Chris Froome’s winning ride on the Mont Ventoux today in the Tour de France may have looked easy, but Sky’s captain and the race leader was suffering and in need of oxygen at the summit.

After crossing the line at 1912 metres, medics strapped an oxygen mask to his face to make sure he would not faint.

“I can’t ever remember taking oxygen before, after a stage like that,” Froome said in a press conference.

“I hope it’s relatively normal given it was a full-gas effort up until the finish. I was feeling quite faint and short of breath at the top.”

He took about five to 10 minutes worth of oxygen before the podium presentation and meeting the press. Froome added, “It helped me feel much better.”

In order to gauge his opponents, Froome said, he feels his own suffering in the climbs.

“So much of it is on feeling. I like to think that in those moments I can feel when it’s hard. I can feel I’m hurting, and I hope the others are hurting at that point,” he continued.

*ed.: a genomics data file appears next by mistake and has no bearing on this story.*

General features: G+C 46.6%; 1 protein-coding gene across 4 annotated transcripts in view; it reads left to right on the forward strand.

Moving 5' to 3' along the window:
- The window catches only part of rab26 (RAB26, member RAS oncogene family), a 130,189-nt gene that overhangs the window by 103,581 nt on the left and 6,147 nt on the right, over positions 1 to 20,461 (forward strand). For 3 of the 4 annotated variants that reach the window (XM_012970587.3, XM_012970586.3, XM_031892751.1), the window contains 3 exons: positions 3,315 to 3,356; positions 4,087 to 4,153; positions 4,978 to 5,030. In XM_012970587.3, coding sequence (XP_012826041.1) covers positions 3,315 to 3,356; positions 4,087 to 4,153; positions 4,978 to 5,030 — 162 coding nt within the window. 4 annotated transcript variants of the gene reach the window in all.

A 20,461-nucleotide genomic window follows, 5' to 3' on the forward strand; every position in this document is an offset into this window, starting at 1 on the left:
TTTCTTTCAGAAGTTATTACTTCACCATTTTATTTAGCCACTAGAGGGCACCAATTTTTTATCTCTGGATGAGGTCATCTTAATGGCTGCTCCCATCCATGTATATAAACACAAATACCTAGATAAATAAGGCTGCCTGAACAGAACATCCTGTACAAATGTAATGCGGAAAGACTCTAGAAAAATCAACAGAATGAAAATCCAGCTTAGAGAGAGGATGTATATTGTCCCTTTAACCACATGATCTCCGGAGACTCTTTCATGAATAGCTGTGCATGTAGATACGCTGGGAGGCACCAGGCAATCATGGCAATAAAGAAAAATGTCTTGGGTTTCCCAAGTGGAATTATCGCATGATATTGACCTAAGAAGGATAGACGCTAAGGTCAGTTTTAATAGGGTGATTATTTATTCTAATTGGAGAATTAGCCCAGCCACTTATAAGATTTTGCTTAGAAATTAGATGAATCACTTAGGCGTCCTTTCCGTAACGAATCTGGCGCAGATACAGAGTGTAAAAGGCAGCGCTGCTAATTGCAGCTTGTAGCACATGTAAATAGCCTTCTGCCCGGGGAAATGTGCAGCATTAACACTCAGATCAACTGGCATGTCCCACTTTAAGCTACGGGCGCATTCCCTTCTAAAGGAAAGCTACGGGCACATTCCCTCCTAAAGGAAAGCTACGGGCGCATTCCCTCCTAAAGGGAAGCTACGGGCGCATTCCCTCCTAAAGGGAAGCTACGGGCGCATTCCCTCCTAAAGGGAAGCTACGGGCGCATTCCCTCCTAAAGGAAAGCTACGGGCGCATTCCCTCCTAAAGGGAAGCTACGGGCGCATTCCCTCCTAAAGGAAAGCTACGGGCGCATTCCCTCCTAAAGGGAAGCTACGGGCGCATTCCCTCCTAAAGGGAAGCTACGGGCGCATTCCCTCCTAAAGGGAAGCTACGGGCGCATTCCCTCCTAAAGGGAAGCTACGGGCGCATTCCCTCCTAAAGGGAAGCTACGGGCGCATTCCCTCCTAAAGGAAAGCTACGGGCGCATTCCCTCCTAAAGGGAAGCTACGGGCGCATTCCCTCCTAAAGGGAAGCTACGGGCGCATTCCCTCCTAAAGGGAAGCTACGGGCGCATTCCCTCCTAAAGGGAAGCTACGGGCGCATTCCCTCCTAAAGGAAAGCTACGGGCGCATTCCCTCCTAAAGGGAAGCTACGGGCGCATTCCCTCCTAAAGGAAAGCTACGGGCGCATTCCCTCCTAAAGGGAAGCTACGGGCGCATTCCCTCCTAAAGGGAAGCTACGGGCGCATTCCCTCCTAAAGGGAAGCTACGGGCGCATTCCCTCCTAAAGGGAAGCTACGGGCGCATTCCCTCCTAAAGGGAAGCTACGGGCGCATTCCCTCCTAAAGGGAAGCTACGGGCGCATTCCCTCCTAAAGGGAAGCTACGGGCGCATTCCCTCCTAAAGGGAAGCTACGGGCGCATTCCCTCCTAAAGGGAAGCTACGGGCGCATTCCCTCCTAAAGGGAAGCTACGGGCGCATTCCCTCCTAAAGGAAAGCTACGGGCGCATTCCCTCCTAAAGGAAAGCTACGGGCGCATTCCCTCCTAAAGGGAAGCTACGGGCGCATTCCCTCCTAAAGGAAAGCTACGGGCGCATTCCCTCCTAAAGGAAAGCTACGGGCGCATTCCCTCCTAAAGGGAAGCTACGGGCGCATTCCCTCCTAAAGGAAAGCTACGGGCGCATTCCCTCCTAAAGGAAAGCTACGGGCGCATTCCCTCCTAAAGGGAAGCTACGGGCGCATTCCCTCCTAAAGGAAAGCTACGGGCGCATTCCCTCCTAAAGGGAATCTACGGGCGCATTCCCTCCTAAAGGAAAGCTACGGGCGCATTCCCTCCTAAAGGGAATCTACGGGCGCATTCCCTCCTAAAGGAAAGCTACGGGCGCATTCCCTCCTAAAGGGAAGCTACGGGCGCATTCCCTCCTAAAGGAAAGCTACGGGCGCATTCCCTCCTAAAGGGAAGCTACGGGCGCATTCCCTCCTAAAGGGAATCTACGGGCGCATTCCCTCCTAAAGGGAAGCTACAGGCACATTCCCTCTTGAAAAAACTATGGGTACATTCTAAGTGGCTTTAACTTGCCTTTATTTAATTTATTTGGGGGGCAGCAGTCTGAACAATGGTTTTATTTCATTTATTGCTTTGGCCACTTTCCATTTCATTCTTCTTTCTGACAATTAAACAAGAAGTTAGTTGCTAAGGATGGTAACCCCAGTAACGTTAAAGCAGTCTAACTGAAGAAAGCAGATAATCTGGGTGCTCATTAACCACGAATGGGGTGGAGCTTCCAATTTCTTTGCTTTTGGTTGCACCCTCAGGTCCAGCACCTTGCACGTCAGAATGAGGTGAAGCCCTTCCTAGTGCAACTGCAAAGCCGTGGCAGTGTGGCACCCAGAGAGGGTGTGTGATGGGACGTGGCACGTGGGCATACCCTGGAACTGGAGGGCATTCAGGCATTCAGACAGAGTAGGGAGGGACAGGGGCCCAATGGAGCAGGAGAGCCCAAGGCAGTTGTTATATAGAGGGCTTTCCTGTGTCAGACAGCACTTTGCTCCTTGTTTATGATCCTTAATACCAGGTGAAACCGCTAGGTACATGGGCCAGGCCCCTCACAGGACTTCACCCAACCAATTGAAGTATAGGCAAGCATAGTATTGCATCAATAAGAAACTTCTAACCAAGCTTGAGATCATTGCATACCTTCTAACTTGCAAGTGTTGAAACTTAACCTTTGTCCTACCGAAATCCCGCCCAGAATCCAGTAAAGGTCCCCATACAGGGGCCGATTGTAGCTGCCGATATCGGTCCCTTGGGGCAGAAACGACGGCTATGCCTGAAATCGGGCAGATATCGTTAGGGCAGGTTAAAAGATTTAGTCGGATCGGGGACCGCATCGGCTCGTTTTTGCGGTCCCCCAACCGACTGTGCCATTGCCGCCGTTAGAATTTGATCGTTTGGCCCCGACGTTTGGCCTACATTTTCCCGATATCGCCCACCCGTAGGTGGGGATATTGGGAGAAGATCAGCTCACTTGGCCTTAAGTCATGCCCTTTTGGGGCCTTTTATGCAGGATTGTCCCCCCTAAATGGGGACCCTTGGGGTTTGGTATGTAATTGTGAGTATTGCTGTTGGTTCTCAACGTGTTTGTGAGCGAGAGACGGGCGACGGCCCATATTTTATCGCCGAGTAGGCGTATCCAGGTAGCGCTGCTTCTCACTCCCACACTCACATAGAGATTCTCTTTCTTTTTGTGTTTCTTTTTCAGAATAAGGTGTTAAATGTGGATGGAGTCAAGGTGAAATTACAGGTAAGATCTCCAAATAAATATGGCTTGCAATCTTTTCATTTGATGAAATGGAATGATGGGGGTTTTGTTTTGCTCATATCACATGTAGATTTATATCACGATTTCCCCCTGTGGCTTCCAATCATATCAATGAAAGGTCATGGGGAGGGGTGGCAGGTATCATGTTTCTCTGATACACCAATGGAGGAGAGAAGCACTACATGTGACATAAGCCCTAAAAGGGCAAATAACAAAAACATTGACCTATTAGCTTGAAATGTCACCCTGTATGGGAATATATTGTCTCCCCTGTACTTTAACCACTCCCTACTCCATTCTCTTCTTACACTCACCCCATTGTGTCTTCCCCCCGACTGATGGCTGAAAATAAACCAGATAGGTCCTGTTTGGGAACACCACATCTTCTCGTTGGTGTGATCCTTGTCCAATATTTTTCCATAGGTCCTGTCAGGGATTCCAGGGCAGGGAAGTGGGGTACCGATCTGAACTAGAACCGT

“A lot of it is mental warfare, who can dig deeper and suffer more.”

Froome, after following in his team-mates’ wheels, launched several violent attacks on the 20.8-kilometre climb where Tom Simpson died in 1967.

His first at 7.2 kilometres remaining was to drop Alberto Contador (Saxo-Tinkoff). His second, third and fourth attacks, were to weaken the last remaining rider, Nairo Quintana (Movistar). At 1.3 kilometres out, close to Simpson’s memorial, he left Quintana and rode solo to his stage win.

“[The attack near Simpson’s memorial] wasn’t actually planned,” Froome explained. “I tried to distance Quintana a few times before, each time he followed me quite easily and I thought he was going to win the stage at that point and I’d just focus on getting time in the GC. At about two kilometres, he started faltering and I decided to try again.”

Froome never raced Ventoux before, but he trained on it in May and saw Simpson’s memorial.

“It was circumstantial that it was close to Simpson’s memorial,” added, “but it was definitely worth paying tribute to him.”